The town of Chiang Saen is the focal point of the Golden Triangle from a tourist perspective. Besides offering its own impressive selection of historic attractions, it is within easy access of the attractions of Chiang Rai, Mae Sai and everything in between. The area is home to a small selection of quality resorts at which visitors can avail themselves of services such as Thai massage and other spa treatments as well as quality dining facilities. The actual ‘triangle’ point is located in the small town of Sop Ruak, 10kms to the north.
Golden Triangle viewpoint
There are various points from which to observe the meeting point of Thailand, Myanmar and Laos; however, the best is perhaps at Sop Ruak to the northwest of Chiang Saen.
This is considered the official viewpoint and comes complete with a sign to indicate such, which visitors can use as a fitting background for that obligatory photograph.
There is a good selection of vendors cashing in on the tourist traffic, selling Thai and Burmese goods which make for ideal souvenirs or gifts to take home.
Old Opium Museum
Located in the centre of Chiang Saen, this popular museum gives visitors an insight into the opium trade that was once rife in the Golden Triangle region, focusing on how it flourished and was eventually controlled. Sections of the museum concentrate on the early global history of opium, the 19th century opium wars and the 20th century trafficking problem in Southeast Asia. It has been upstaged by the world class Hall of Opium nearby, but is a much cheaper alternative.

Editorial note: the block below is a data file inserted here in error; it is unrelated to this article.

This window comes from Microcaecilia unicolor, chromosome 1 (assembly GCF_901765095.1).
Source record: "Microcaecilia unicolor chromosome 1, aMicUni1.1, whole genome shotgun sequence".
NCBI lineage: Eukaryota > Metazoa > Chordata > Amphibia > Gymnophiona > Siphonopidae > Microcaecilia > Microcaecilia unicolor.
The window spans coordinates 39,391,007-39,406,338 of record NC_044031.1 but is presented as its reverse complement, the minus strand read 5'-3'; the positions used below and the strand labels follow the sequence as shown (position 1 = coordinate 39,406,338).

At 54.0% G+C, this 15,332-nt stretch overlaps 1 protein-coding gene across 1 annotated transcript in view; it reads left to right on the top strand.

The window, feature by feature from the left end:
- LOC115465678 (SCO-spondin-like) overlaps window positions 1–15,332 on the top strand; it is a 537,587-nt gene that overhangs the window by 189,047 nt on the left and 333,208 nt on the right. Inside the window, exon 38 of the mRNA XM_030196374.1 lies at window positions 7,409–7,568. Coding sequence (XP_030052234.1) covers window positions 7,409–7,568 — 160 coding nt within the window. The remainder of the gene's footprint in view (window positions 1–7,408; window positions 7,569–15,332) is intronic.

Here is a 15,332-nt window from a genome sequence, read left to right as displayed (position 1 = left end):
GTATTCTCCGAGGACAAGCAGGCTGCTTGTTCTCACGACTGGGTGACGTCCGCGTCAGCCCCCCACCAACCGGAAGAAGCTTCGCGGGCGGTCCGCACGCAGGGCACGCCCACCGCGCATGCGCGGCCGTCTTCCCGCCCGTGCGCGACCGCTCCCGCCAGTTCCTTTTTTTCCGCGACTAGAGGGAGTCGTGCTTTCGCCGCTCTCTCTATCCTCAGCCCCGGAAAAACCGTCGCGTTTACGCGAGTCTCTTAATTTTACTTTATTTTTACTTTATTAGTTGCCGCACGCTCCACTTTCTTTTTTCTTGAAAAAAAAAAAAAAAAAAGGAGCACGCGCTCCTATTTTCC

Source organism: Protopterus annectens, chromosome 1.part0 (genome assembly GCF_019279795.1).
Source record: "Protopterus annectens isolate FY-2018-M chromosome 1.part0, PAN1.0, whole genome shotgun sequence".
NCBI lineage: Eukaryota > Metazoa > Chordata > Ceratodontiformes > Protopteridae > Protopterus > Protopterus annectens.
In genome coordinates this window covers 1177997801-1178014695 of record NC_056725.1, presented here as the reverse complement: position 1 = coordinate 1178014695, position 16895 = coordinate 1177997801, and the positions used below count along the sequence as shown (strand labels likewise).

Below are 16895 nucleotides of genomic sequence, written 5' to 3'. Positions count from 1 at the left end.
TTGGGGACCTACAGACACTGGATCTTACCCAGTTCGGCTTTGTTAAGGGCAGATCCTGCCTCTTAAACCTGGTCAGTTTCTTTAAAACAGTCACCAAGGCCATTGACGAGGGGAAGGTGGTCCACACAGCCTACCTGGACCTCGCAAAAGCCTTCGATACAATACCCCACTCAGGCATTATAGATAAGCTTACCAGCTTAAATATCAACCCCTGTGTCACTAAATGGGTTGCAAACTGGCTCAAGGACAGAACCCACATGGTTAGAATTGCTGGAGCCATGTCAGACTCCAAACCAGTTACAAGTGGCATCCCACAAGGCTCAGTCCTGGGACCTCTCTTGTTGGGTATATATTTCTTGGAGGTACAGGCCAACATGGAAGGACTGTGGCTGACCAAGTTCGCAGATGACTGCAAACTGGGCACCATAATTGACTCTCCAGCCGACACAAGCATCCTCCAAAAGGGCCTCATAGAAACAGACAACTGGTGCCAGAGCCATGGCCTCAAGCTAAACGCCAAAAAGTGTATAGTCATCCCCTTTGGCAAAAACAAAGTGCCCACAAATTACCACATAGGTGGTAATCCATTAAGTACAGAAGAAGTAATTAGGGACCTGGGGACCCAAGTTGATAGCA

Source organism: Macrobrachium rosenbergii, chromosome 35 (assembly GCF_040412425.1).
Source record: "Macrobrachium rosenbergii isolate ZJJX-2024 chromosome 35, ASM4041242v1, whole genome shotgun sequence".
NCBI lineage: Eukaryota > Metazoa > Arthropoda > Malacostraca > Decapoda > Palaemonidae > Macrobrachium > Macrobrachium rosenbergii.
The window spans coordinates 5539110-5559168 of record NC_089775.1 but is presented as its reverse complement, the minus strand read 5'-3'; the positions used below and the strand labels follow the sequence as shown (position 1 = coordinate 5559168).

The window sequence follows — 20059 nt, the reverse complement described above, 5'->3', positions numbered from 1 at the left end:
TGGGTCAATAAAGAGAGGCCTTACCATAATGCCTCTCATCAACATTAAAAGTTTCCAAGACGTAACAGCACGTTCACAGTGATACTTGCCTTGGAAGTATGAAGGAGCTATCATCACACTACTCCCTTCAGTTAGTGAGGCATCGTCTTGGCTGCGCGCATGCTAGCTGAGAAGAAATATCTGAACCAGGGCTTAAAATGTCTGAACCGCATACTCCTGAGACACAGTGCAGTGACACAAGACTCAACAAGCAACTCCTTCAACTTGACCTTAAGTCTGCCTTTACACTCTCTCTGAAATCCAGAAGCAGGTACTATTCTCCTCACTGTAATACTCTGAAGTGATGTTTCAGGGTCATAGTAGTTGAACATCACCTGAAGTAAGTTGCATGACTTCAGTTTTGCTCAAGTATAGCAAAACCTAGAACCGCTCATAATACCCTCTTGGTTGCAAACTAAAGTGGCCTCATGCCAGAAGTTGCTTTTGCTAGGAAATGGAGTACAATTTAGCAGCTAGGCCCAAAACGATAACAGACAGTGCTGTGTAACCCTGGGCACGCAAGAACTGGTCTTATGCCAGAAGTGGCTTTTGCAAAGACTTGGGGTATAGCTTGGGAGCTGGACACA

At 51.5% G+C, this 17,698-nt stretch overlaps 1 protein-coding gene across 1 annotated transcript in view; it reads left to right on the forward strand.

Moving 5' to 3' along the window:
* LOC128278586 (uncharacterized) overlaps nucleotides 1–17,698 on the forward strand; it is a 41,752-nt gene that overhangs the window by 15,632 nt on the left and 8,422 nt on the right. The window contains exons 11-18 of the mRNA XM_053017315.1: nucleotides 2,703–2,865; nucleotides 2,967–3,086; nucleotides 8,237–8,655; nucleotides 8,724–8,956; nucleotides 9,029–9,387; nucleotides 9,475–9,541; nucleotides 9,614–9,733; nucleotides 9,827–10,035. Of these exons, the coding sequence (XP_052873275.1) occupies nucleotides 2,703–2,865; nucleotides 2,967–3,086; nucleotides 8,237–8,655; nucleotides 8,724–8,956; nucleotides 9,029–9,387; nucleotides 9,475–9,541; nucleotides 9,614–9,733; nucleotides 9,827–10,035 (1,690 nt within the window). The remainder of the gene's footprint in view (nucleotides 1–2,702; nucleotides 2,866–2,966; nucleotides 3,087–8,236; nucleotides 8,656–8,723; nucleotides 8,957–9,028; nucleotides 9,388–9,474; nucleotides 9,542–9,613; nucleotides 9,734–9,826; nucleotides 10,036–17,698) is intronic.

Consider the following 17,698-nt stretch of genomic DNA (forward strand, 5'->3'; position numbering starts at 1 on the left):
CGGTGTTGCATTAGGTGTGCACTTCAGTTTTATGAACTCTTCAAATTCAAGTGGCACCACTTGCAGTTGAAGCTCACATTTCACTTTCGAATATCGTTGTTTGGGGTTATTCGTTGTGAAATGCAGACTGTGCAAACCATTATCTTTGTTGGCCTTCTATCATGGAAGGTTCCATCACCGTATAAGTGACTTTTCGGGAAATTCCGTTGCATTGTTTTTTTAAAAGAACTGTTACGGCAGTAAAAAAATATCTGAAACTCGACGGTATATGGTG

Hall of Opium Golden Triangle
Completed in 2005 at a cost of US$10 million, this exceptional museum ranks as one of the best in the region. Built with foreign input, it’s an excellent interactive tour de force through the history of opium. There are brilliant multi-media exhibits telling all there is to know about this narcotic which shaped the course of history significantly in Asia. Well worth the entrance fee.
Chiang Saen National Museum
Located close to Wat Chedi Luang in Chiang Saen, this impressive museum is home to a variety of artefacts excavated in and around the area, with some pieces dating back to the time of the earliest settlers. Jewellery, Buddha icons and masks are among the more notable pieces, while the stone reliefs that originally resided in Wat Sang Kha Kaew Don Tun are also of interest.
Wat Rong Khun
Located just a short distance from the centre of Chiang Rai, Wat Rong Khun is an ornately-decorated Thai temple that is covered from top to bottom in tiny mirrored tiles. This gives it an essentially white appearance while also causing it to glisten and sparkle in sunlight. The temple owes its unusual appearance to Thai artist Chaleumchai Kositpipat who considers it a work in progress and is constantly adding to the aesthetic appeal of the structure and the grounds in which it resides. The ëdrowning souls’ carved into the stone of the floor around the temple are especially interesting, and it is a favourite venues for high society weddings.